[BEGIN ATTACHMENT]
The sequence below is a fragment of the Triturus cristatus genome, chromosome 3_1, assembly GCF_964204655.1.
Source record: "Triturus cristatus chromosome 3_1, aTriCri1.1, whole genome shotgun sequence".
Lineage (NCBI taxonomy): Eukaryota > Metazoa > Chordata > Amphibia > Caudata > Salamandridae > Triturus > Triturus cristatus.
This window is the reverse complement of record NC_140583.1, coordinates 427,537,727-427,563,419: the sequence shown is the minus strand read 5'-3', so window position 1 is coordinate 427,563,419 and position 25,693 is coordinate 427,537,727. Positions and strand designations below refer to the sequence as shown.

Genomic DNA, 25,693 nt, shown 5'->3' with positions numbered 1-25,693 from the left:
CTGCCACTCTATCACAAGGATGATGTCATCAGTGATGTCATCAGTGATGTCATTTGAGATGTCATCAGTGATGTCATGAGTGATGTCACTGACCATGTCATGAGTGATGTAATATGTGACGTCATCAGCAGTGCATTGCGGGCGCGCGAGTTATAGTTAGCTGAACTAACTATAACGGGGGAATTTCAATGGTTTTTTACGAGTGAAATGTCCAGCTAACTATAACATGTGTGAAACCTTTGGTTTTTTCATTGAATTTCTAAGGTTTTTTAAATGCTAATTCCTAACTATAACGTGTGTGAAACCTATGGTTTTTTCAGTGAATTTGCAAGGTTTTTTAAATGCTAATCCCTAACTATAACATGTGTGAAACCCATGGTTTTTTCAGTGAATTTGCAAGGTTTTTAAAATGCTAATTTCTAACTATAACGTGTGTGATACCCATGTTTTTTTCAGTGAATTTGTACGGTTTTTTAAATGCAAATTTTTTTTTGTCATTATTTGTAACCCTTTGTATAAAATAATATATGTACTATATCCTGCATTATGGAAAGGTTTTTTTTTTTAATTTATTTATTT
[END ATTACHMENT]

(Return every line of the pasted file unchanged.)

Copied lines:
The sequence below is a fragment of the Triturus cristatus genome, chromosome 3_1, assembly GCF_964204655.1.
Source record: "Triturus cristatus chromosome 3_1, aTriCri1.1, whole genome shotgun sequence".
Lineage (NCBI taxonomy): Eukaryota > Metazoa > Chordata > Amphibia > Caudata > Salamandridae > Triturus > Triturus cristatus.
This window is the reverse complement of record NC_140583.1, coordinates 427,537,727-427,563,419: the sequence shown is the minus strand read 5'-3', so window position 1 is coordinate 427,563,419 and position 25,693 is coordinate 427,537,727. Positions and strand designations below refer to the sequence as shown.

Genomic DNA, 25,693 nt, shown 5'->3' with positions numbered 1-25,693 from the left:
CTGCCACTCTATCACAAGGATGATGTCATCAGTGATGTCATCAGTGATGTCATTTGAGATGTCATCAGTGATGTCATGAGTGATGTCACTGACCATGTCATGAGTGATGTAATATGTGACGTCATCAGCAGTGCATTGCGGGCGCGCGAGTTATAGTTAGCTGAACTAACTATAACGGGGGAATTTCAATGGTTTTTTACGAGTGAAATGTCCAGCTAACTATAACATGTGTGAAACCTTTGGTTTTTTCATTGAATTTCTAAGGTTTTTTAAATGCTAATTCCTAACTATAACGTGTGTGAAACCTATGGTTTTTTCAGTGAATTTGCAAGGTTTTTTAAATGCTAATCCCTAACTATAACATGTGTGAAACCCATGGTTTTTTCAGTGAATTTGCAAGGTTTTTAAAATGCTAATTTCTAACTATAACGTGTGTGATACCCATGTTTTTTTCAGTGAATTTGTACGGTTTTTTAAATGCAAATTTTTTTTTGTCATTATTTGTAACCCTTTGTATAAAATAATATATGTACTATATCCTGCATTATGGAAAGGTTTTTTTTTTTAATTTATTTATTT